The Bloomberg article on Monday, August 24th leads with the line: “Panic. Judgment Day. Carnage. Meltdown. Fearful. Depressing. Psychologically Draining. Wired.” These are words money managers used as they tried to process the effects of the current market downturn. I had a client meeting the same afternoon. Reading the headlines and the words used to describe investor fear, you would expect the mood of this meeting to reflect that.
“Upbeat. Excited. Anticipation. Calm.” These are the words that I would use to describe my meeting.
This meeting was special because the husband is retiring in three weeks. It is likely the last time I will see this couple before they both are officially retired.
Wait, a meeting finalizing a retirement during such dire market conditions and those are the words used to describe it?
We had a plan for how my clients were going to retire, regardless of what the market was doing. In fact, we planned for exactly this scenario; what would happen when the market fell. It’s simply coincidence that the market fall is corresponding with my client’s retirement.
Here are the reasons my clients have confidence as we go through these rough market days:
They have perspective
We did talk about the market downturn, but my clients recalled the lessons they learned in 2008 and the years prior to that. They discussed how their experiences have given them perspective on what they hear and see in the news now.
They have a plan
This couple knew what they wanted their future to look like and took steps to plan for it. We have been working together for several years and this is simply an extension of the plan we created for them to retire. We considered their social security, their strategy to take money out of their investments and what retirement would realistically look like for them.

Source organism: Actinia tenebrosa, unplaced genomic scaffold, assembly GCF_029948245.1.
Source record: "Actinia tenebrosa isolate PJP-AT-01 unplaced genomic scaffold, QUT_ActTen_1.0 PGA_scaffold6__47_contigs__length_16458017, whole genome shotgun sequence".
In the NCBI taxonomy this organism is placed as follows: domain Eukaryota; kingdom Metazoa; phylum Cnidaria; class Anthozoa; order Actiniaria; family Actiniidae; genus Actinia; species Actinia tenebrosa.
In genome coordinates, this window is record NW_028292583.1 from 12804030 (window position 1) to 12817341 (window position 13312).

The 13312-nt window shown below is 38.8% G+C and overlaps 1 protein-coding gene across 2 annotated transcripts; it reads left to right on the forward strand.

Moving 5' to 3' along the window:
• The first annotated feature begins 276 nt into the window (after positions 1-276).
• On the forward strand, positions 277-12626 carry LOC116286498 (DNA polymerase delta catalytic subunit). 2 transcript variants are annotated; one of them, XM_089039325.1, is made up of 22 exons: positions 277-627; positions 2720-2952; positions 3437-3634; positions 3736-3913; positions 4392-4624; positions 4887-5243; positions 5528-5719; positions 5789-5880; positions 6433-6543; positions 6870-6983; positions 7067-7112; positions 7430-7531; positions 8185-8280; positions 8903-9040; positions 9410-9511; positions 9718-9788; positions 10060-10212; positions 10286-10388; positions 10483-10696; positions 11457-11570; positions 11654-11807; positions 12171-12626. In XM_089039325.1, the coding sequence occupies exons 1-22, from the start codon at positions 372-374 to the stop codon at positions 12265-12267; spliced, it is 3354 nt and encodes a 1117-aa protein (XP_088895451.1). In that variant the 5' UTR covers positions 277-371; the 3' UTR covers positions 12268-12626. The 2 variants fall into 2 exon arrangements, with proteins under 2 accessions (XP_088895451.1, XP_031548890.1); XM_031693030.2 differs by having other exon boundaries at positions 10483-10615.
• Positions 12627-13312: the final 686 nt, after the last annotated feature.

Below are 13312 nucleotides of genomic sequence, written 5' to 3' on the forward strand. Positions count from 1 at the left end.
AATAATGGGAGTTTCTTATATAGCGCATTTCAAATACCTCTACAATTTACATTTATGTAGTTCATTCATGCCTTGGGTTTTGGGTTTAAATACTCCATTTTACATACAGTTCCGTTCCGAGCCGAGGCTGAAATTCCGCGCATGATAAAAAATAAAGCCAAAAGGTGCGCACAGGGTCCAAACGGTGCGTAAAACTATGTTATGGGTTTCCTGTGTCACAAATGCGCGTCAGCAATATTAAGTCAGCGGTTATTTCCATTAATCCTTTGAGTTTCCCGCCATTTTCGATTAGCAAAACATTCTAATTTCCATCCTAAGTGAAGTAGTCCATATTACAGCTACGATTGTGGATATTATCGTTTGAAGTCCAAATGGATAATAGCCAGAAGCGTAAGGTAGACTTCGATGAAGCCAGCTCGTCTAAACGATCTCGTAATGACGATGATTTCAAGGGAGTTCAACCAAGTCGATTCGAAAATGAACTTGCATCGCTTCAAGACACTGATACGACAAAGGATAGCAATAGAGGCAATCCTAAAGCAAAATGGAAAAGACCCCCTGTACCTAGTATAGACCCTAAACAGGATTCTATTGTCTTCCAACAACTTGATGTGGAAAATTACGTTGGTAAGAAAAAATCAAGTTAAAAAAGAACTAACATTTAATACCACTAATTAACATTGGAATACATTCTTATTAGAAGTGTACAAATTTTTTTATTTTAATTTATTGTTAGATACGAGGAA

But this didn’t all just happen recently. My clients have been saving diligently with their 401(k)s for most of their careers. They paid off their house and continually made saving a priority.
They control what they can
My clients had calculated how much they needed to maintain their lifestyle in retirement. To that end, they monitor their spending by tracking their monthly expenses. They know the potential costs of long term care and other liabilities and they’ve insured for them. They are aware of the uncertainties that come with retirement, but they’ve done what they could to prepare.
Don’t get me wrong. Market downturns are a big deal. They are unnerving at best and it’s important to pay attention to them. But planning is even more important. Planning for retirement is what separates the panic, carnage and meltdown from the joy, peace of mind and excitement of retiring on your terms and your timeline. When you take control of your finances you won’t need to worry about market upsets having control over you.